Additional Support for Morse Code Soon to Be Added for Gboard


Google I/O 2018 was a host to a lot of technologies aimed at making our lives better, and we're beginning to see some of the promised features roll out over the past few weeks. One of the more forgotten bits about I/O 2018 was the one where Google collaborated with a developer to bring Morse code functionality in Gboard. The segment went on to explain how she was able to communicate with people using a modified version of Gboard that allowed her to type out full sentences in Morse code. Today, Google aims to bring that technology to more users, as announced by their blog post:


Gboard is Getting 1500 Emoji Kitchen Stickers and Better Typing Experience

Earlier this year, we partnered with developer Tania Finlayson, an expert in Morse code assistive technology, to make Morse code more accessible. Today, we’re rolling out Morse code on Gboard for iOS and improvements to Morse code on Gboard for Android.

To get users started, they've even released a  game (on Android, iOS, and desktop) that can help users learn in less than an hour. Morse code for Gboard includes settings that allow users to customize the keyboard to their needs. It works in tandem with Android Accessibility features like Switch Access and Point Scan. Switch Access lets you interact with your Android device using one or more switches instead of the touch screen. Switch Access can be helpful for people with dexterity impairments that prevent them from interacting directly with the Android device. It works with external switches that are available in the market, USB keyboards and even the hardware buttons found on the device.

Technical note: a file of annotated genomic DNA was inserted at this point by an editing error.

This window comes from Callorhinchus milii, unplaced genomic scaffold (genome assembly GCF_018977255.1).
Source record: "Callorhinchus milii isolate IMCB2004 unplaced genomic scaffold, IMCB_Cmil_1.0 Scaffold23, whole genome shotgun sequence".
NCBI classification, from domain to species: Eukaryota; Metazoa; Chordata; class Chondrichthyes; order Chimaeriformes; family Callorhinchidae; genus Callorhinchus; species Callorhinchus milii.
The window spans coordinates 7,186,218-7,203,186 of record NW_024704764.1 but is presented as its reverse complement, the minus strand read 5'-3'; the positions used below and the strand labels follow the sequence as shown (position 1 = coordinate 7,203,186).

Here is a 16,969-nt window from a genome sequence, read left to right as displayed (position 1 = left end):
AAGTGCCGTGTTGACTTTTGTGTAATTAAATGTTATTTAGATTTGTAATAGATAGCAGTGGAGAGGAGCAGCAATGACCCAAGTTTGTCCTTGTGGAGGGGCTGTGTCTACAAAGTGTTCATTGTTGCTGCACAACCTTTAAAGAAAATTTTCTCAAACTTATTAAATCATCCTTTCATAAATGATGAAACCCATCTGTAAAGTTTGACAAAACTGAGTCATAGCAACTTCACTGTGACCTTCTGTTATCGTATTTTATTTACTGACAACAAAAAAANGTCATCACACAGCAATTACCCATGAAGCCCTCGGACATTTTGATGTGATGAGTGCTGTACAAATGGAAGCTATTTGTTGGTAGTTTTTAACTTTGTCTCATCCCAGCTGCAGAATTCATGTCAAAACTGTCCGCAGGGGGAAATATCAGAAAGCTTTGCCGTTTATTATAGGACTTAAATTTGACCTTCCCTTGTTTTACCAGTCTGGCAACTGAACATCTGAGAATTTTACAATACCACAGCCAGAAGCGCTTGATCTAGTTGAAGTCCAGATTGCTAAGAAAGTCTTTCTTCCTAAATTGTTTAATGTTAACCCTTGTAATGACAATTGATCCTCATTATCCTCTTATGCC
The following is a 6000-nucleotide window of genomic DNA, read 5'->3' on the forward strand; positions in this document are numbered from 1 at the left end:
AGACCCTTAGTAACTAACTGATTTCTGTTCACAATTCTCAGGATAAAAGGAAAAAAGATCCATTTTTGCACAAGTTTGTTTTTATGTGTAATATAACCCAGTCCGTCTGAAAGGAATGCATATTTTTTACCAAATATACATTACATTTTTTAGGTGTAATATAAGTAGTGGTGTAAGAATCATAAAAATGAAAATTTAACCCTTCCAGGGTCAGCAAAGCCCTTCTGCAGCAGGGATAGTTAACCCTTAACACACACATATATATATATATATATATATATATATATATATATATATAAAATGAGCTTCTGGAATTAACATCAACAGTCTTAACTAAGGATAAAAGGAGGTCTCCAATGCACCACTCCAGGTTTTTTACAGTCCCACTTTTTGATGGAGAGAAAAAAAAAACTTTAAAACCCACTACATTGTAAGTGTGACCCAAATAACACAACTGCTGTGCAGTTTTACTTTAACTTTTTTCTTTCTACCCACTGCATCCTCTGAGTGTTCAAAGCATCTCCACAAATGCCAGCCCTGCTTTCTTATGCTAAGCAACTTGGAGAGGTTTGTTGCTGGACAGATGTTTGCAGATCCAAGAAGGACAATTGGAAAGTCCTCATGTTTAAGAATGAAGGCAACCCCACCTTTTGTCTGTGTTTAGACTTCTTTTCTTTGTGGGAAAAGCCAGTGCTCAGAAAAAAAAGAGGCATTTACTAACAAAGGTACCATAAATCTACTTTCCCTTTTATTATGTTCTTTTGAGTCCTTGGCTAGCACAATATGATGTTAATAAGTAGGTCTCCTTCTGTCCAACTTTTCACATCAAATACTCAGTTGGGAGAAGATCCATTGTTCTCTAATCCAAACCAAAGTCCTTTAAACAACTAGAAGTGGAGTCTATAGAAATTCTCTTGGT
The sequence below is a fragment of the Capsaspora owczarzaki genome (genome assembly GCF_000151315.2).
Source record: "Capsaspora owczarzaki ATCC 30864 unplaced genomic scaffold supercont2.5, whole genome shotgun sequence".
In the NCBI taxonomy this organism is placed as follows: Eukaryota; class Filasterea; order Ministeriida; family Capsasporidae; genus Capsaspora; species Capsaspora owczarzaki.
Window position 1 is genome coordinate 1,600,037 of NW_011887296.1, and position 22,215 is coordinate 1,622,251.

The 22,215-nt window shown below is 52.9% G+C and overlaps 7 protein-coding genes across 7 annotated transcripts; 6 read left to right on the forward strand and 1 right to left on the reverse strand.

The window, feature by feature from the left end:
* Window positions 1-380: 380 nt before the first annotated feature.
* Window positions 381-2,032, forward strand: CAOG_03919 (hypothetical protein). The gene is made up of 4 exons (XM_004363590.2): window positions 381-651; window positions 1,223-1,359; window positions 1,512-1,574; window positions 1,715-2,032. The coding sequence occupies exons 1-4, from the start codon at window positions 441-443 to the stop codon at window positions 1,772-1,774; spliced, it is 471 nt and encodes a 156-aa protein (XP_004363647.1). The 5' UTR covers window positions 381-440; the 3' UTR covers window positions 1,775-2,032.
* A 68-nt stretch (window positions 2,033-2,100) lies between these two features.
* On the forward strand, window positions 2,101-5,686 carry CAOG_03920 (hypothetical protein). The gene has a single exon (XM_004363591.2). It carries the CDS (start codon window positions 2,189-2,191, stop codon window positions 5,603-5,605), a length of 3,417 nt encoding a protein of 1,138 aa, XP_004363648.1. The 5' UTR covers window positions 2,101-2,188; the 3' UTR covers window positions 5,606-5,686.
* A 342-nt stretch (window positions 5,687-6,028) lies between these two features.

A smartphone experience for people with disabilities is a lot different than that of able bodied people. Integrating Morse code into Gboard might not matter to most of us, but will go a long way in greatly enhancing how people with limited mobility interact with their device. Earlier this year, Google even began supporting hearing aids on the Pixels, something that was previously only restricted to iPhones.

News Source: Google